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  • Location: Japan, Tohoku

The Phone Box at the Edge of the World

The Phone Box at the Edge of the World

Why a Booktrail?

2011: We all have something to tell those we have lost . . .

  • ISBN: 978-1786580399
  • Translator: Lucy Rand
  • Genre: Fiction, Inspired by true events

What you need to know before your trail

When Yui loses her mother and daughter in the tsunami, she wonders how she will ever carry on. Yet, in the face of this unthinkable loss, life must somehow continue.

Then one day she hears about a man who has an old disused telephone box in his garden. There, those who have lost loved ones find the strength to speak to them and begin to come to terms with their grief. As news of the phone box spreads, people travel to it from miles around.

Soon Yui makes her own pilgrimage to the phone box, too. But once there she cannot bring herself to speak into the receiver. Then she finds Takeshi, a bereaved husband whose own daughter has stopped talking in the wake of their loss.

What happens next will warm your heart, even when it feels as though it is breaking.

Travel Guide

A novel of grief inspired by the 2011 Tsunami in Japan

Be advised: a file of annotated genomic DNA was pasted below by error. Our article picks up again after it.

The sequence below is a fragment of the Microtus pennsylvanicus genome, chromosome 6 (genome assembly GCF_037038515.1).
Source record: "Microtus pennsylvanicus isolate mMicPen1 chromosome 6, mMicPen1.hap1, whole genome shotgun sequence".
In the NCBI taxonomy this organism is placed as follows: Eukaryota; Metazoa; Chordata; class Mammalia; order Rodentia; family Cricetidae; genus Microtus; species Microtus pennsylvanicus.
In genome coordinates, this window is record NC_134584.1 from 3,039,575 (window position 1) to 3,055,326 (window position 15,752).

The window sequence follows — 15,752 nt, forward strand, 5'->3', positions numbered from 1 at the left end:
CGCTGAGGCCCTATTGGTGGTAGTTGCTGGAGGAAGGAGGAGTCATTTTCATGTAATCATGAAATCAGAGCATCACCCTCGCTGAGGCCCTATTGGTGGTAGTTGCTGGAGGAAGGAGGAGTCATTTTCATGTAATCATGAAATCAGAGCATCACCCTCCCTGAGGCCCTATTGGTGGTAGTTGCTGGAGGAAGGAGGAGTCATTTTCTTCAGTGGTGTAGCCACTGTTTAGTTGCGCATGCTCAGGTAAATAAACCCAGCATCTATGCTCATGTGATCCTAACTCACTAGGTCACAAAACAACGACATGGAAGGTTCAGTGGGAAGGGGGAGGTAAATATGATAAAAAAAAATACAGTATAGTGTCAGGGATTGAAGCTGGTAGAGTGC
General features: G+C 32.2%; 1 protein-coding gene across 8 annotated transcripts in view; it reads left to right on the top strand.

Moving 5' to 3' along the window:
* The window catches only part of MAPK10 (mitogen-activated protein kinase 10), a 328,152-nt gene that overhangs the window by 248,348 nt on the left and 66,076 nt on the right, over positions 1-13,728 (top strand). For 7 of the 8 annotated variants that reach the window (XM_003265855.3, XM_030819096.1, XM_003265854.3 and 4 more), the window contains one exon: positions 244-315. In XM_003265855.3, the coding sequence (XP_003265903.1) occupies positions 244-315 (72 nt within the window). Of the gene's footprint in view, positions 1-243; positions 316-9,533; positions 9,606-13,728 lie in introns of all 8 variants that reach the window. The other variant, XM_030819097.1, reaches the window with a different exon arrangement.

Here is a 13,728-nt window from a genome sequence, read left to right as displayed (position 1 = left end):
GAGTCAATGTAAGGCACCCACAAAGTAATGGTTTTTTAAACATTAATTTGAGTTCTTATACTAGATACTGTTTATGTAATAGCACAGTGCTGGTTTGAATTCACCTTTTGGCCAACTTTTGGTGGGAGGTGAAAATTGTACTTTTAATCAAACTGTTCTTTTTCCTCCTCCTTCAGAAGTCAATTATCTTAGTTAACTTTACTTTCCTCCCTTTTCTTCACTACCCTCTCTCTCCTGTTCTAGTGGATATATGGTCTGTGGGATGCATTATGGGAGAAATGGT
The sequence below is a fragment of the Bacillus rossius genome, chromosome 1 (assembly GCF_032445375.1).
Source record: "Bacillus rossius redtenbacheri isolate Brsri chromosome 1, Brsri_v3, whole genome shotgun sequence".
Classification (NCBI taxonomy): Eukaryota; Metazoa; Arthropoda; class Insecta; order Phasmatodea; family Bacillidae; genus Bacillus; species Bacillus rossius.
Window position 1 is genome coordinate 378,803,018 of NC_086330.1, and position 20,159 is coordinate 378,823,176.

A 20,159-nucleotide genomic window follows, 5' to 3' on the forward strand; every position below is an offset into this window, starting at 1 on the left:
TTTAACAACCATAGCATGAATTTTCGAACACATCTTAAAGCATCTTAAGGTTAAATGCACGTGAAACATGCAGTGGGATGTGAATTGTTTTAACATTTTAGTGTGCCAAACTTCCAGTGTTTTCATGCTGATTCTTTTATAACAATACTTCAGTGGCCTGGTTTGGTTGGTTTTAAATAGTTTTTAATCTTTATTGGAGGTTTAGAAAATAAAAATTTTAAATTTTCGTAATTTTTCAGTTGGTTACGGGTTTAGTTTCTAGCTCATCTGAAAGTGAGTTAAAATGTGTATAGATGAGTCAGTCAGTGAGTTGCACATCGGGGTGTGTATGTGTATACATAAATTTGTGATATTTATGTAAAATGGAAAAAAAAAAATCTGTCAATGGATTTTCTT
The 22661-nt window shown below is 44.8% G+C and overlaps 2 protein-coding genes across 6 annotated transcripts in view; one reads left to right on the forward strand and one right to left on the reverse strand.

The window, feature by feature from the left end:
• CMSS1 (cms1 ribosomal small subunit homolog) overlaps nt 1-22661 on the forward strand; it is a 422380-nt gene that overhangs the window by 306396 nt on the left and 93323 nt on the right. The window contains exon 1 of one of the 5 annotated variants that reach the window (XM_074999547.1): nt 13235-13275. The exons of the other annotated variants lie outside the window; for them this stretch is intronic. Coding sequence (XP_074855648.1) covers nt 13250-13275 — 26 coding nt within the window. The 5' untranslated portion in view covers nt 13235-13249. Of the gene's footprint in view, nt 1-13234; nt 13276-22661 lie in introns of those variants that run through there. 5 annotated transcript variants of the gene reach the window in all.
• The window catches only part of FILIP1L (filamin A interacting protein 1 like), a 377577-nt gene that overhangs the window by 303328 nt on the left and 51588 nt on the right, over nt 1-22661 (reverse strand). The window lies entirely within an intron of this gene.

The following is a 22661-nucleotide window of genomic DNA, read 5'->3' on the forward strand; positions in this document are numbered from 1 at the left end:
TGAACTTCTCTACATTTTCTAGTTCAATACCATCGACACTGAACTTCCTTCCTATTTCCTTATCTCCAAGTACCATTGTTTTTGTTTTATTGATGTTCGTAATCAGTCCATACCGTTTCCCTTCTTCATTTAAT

This gorgeous and poignant telephone box really exists!

In the novel people who have lost those they love in the Tsunami of 2011 have the possibility to use a so-called ‘wind phone’ – a disused telephone in the garden by the name of Belle Gardia where people go to talk to those they have lost.

The phone box and garden are based on reality and inspired by the author’s desire to explore grief and longing following the aftermath of a disaster. There are many concepts and terms used in the novel to explore the cultural differences of death and how we grieve. One of them is the concept of kijo which means ‘ the greater the suffering, the less it is shown’

The settings act as a backdrop and springboard for the processes and people we follow. It’s the idea of the phone box where you can talk to departed loved ones that is key. However the book is heavily immersed throughout in Japanese culture (there’s even a glossary of Japanese words included at the back of the book) The author is herself Italian but has a Japanese husband and has lived in Japan for over 15 years. An interesting cultural mix that crosses borders in every way.

BookTrail Boarding Pass: The Phone Box at the Edge of the World

Destination/location: Japan, Tohoku  Author/guide: Laura Imai Messina  Departure Time: 2011

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